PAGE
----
Develop your own curriculum

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Develop your own curriculum

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By Matt Moret | Contributing Editor

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I once read this article about unpasteurized milk. This is going somewhere, I promise.

The article was diagramming the link between illness outbreaks and raw, unpasteurized dairy. Lawmakers had begun to call for greater regulation of raw milk and insist that the health risks associated with the product outweighed a revenue blow to independent dairy farmers.

Shortly after, during my first year here, I took an American history course, and my teacher’s assistant was a woman who happened to own a dairy farm with her husband. After class ended, I saw an opportunity to ask her what she thought of the situation I read about — which led to an hour-long discussion about the intricacies of food distribution and oversight.

That probably seems unbearable, but I assure you, it was one of the most interesting conversations I’ve had and it would have never happened if I hadn’t taken advantage of Pitt’s media resources.

The milk article came from a copy of USA Today, which I picked up in the William Pitt Union lobby, along with a copy of the New York Times. This was an almost daily ritual for me during my first year at Pitt and I suggest you find a similar one. I know you’re paying an unspeakable amount of money to sit in Pitt’s lecture halls, but an education outside of the classroom is just as valuable.

Luckily, media organizations hungry to earn the trust and loyalty of wide-eyed young adults mean that task has never been easier. From traditional to digital news outlets, there’s no reason to stop learning once you step out of the Cathedral.

Both USA Today and the New York Times are available for free in the lobbies of Litchfield Towers and the William Pitt Union — as well as several other buildings across campus — with a swipe of your Pitt ID.

Pitt also offers the Wall Street Journal for free in Mervis Hall and Sennott Square, and copies of the Pittsburgh Post-Gazette sit on a rack by the entrances to the individual Litchfield Towers. You may need to ask a friend to grab one for you on their way out if you don’t live there.

There’s also the issue of informational variety. Chances are, there isn’t a class focused on every one of your interests. If you’re anything like me, that leaves a lot of ground uncovered.

Gaining insight about the world usually has to fight for time against homework, internships and maintaining a social life. While you’re busy learning about your specific field of study, it’s easy to fall behind on what’s happening outside the textbook.

I’ve been lucky. I love comic books, old foreign films and transatlantic policy analysis, and Pitt offers courses for all of that. Still, the most compelling things I’ve learned in college came from exploring my own interests, not from hearing a professor lecture at me.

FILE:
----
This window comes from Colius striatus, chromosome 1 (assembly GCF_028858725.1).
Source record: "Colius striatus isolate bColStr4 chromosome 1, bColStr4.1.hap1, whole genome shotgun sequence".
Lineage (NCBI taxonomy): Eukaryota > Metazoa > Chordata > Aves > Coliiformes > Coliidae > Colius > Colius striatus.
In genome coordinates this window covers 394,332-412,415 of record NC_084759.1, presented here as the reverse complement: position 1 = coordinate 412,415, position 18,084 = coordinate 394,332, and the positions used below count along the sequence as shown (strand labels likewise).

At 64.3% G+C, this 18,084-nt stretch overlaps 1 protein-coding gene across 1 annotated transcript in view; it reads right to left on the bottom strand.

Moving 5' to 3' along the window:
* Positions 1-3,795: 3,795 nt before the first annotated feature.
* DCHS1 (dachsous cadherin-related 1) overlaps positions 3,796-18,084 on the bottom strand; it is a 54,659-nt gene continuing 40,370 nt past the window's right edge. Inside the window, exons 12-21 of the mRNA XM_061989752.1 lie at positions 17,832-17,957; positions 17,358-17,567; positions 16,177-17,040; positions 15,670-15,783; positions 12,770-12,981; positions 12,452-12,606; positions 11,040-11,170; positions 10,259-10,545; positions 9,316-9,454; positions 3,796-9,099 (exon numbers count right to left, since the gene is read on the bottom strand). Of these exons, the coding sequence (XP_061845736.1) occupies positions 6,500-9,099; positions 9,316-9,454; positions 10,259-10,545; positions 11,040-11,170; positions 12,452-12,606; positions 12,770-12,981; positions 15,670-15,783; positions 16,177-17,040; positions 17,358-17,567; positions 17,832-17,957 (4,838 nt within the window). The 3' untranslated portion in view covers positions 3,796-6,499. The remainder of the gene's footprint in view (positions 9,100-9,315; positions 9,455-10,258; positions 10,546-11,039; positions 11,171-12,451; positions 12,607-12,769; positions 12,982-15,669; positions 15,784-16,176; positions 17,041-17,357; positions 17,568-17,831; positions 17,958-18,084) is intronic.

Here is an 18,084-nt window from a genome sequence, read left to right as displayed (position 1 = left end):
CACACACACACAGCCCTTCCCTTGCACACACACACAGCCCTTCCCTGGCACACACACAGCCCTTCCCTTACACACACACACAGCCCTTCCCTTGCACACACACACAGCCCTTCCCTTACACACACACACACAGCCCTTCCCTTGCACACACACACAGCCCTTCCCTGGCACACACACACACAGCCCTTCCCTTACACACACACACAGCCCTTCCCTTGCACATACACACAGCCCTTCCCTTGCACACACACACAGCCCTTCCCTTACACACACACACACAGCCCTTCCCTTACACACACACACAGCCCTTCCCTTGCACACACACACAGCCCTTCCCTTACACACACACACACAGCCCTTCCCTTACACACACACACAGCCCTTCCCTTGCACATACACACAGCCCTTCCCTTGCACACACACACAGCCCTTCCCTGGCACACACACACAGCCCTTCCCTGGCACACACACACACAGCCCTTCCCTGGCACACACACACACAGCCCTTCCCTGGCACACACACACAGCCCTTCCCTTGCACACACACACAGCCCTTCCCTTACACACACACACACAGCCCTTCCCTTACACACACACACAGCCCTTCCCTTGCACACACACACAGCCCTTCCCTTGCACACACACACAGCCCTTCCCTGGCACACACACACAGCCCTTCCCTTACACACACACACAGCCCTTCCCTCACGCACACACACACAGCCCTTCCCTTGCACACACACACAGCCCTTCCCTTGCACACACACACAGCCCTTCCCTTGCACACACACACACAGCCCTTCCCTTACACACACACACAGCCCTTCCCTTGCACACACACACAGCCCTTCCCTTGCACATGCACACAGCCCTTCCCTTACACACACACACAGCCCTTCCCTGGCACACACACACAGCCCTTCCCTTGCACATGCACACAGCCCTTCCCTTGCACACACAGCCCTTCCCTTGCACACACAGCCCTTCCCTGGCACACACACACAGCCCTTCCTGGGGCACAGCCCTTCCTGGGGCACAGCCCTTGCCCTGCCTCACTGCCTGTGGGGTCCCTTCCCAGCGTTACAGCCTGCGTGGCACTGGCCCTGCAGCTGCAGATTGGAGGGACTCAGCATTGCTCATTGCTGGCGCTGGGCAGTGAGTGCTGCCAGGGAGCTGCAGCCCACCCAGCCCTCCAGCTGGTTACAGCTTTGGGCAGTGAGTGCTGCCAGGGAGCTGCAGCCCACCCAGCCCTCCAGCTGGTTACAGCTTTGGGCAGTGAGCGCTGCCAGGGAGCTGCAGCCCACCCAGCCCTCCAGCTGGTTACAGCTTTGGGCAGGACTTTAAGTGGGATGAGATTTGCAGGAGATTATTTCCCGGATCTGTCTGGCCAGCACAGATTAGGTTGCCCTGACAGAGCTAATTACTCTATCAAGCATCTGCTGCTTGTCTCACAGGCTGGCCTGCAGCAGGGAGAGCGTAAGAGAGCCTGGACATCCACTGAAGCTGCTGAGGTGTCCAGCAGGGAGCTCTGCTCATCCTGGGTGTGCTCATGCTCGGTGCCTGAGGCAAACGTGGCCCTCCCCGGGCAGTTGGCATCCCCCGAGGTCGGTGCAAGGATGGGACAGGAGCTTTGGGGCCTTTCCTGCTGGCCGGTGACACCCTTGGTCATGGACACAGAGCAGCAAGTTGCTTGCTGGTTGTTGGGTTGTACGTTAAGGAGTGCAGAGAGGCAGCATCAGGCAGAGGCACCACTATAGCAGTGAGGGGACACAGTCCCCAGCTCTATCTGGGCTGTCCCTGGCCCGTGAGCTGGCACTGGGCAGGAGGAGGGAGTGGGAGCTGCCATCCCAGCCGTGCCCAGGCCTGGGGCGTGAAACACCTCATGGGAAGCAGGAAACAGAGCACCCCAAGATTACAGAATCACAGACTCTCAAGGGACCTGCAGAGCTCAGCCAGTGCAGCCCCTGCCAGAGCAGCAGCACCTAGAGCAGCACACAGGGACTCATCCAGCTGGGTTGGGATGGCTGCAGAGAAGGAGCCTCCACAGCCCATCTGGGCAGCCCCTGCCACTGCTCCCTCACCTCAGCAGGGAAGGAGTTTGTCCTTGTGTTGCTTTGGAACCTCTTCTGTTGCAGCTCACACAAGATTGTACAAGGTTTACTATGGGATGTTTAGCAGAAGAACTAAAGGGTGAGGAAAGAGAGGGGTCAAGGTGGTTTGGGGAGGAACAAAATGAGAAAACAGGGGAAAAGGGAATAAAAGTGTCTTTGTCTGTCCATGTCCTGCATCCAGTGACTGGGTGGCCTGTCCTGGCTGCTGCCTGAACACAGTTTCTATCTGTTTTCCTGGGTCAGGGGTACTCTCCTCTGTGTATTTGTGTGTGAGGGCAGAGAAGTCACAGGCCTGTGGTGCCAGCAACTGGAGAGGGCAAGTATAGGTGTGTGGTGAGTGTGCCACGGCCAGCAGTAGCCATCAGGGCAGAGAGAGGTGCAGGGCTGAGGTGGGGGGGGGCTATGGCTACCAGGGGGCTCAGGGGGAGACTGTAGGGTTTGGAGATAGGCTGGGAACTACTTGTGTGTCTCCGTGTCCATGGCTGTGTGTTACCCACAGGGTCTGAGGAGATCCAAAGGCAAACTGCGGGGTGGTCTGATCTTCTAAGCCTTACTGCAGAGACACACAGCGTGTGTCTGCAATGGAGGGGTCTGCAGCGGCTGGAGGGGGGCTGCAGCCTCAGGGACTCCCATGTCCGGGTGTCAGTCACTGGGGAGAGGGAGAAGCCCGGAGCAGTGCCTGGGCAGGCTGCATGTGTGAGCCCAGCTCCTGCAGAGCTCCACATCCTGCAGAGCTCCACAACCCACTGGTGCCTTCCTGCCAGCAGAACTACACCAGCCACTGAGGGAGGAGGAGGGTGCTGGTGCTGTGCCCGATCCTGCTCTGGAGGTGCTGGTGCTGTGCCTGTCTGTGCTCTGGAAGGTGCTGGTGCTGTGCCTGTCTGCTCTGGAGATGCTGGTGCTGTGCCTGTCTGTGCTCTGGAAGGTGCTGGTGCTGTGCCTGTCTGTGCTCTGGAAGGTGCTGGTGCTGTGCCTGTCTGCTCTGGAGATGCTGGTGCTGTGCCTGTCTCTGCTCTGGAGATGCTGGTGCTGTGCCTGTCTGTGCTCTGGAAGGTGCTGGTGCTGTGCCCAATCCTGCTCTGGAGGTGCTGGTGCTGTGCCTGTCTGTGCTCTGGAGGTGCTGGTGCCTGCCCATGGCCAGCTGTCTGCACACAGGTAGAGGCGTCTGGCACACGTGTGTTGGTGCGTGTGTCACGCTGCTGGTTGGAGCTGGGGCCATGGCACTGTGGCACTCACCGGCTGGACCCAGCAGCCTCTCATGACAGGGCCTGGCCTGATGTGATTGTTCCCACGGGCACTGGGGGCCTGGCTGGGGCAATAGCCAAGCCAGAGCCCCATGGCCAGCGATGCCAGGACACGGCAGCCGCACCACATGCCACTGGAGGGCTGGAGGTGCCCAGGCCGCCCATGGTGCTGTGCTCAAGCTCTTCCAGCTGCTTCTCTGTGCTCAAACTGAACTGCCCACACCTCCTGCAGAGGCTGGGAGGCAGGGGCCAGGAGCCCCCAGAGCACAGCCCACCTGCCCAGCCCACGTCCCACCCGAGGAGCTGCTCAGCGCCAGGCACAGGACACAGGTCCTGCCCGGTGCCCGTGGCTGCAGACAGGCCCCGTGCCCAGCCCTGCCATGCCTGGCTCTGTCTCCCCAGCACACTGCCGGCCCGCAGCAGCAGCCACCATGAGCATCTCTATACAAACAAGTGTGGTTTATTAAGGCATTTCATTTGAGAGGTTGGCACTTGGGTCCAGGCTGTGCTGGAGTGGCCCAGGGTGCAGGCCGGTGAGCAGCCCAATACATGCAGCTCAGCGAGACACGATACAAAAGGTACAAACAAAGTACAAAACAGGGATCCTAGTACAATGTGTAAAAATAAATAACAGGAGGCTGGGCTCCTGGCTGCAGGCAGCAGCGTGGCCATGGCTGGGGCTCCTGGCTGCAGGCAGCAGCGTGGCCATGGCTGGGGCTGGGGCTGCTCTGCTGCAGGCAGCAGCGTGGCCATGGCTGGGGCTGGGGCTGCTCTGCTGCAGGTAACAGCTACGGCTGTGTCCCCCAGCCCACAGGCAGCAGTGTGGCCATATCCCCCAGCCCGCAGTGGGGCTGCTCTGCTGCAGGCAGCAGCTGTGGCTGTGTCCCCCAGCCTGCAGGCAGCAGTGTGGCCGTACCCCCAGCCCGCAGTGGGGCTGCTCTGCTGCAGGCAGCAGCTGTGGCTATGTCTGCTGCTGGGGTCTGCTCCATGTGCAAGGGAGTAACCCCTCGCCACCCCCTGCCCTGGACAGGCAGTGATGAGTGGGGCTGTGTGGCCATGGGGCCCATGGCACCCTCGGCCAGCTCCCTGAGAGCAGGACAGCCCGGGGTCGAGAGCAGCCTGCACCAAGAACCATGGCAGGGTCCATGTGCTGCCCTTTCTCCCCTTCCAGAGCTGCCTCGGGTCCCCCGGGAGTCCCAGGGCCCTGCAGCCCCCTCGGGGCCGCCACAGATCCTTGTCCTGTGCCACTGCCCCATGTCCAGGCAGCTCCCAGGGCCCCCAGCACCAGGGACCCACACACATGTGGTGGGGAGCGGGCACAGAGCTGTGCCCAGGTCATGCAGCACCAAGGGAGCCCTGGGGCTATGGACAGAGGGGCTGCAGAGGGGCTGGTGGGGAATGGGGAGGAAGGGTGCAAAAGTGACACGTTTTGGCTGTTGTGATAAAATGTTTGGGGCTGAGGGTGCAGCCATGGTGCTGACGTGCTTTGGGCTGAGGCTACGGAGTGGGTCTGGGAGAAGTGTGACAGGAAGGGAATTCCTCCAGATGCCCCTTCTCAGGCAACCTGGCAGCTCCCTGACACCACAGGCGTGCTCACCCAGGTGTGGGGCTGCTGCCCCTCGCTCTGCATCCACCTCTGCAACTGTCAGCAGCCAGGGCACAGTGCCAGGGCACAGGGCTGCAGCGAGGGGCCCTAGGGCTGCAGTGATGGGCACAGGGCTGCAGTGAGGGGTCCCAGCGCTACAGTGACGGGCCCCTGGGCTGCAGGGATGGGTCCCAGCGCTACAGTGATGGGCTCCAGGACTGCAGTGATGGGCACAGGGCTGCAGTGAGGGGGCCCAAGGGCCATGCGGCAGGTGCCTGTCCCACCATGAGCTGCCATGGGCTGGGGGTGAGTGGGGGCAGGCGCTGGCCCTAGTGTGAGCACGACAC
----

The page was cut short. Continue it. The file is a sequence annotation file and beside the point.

Following the news regularly has pretty straightforward benefits. Becoming a regular news-reader brings a greater understanding of world events and how they’re connected through institutional, regional and ideological bonds.

You can read a newspaper on a bus or in between classes, one story at a time. You’re learning in those gaps — it isn’t a waste. Think of it as an investment in your broader perspective and knowledge base.

You don’t need to carry around the free papers Pitt provides if you prefer digital formats. The New York Times offers free daily passes so students can have full access to all of the paper’s online content. You have to renew your access every 24 hours, but all an account requires is your school email address. The Washington Post also offers free online access for students, and with an Amazon Prime account, you can receive a discount on a full subscription. Both of these publications and many more — including the Pittsburgh Post-Gazette — also offer discounted subscriptions to students looking for their own accounts or simply investing in media.

I decided to buy a New York Times digital subscription recently, and it only costs me $1 per week. It’s the best purchase I’ve made all year.

If you don’t like reading — in which case, good luck in college — podcasts also present an enticing informational rabbit hole to fall down. Podcasts are essentially radio shows that you can subscribe to and hear on-demand. They are almost all free and anybody with an iOS device already has an app to download them pre-installed. There are countless free apps for Android users to choose from, and PCs have services, such as Stitcher, that allow you to stream both podcasts and actual radio shows.

After the pop culture success of true crime series Serial in 2014, the number of podcasts available has exploded, which means there is really one for just about everybody.

A friend of mine is interested in ancient history and began listening to a show which devotes two hours to the Byzantines every week, while I regularly poke through my excessive batch of 25 subscriptions to hear shows about politics and hip-hop. Like I said, I take advantage of the free stuff.

Your education can take whatever form you want. Once you graduate, your identity will hopefully not be limited to your occupation, so while you are in college, don’t let it be limited to the topics of your major. We all have interests that exist outside of academia, and we all need a break from the tight structure of school occasionally. That doesn’t mean those times have to be unproductive.

You presumably came to Pitt because you want to learn about something you care about. Take the time to make sure you are.

Matt Moret is a Contributing Editor for The Pitt News. He primarily writes about politics and rhetoric.

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